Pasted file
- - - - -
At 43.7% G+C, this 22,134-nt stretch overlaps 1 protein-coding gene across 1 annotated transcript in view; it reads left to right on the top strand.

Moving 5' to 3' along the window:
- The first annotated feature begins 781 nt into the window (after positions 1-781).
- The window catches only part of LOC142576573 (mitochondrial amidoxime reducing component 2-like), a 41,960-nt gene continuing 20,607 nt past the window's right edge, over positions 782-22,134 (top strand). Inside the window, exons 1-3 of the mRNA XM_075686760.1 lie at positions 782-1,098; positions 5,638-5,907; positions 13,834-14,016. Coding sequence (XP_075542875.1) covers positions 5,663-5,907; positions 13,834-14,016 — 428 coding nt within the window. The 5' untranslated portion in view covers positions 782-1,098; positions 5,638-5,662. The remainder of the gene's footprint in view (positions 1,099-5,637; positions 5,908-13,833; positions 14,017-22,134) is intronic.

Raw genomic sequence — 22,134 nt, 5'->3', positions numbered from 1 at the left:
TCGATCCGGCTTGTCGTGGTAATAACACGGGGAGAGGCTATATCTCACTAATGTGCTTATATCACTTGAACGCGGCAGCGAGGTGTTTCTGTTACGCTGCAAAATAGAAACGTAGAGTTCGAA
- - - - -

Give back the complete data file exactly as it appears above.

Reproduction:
At 43.7% G+C, this 22,134-nt stretch overlaps 1 protein-coding gene across 1 annotated transcript in view; it reads left to right on the top strand.

Moving 5' to 3' along the window:
- The first annotated feature begins 781 nt into the window (after positions 1-781).
- The window catches only part of LOC142576573 (mitochondrial amidoxime reducing component 2-like), a 41,960-nt gene continuing 20,607 nt past the window's right edge, over positions 782-22,134 (top strand). Inside the window, exons 1-3 of the mRNA XM_075686760.1 lie at positions 782-1,098; positions 5,638-5,907; positions 13,834-14,016. Coding sequence (XP_075542875.1) covers positions 5,663-5,907; positions 13,834-14,016 — 428 coding nt within the window. The 5' untranslated portion in view covers positions 782-1,098; positions 5,638-5,662. The remainder of the gene's footprint in view (positions 1,099-5,637; positions 5,908-13,833; positions 14,017-22,134) is intronic.

Raw genomic sequence — 22,134 nt, 5'->3', positions numbered from 1 at the left:
TCGATCCGGCTTGTCGTGGTAATAACACGGGGAGAGGCTATATCTCACTAATGTGCTTATATCACTTGAACGCGGCAGCGAGGTGTTTCTGTTACGCTGCAAAATAGAAACGTAGAGTTCGAA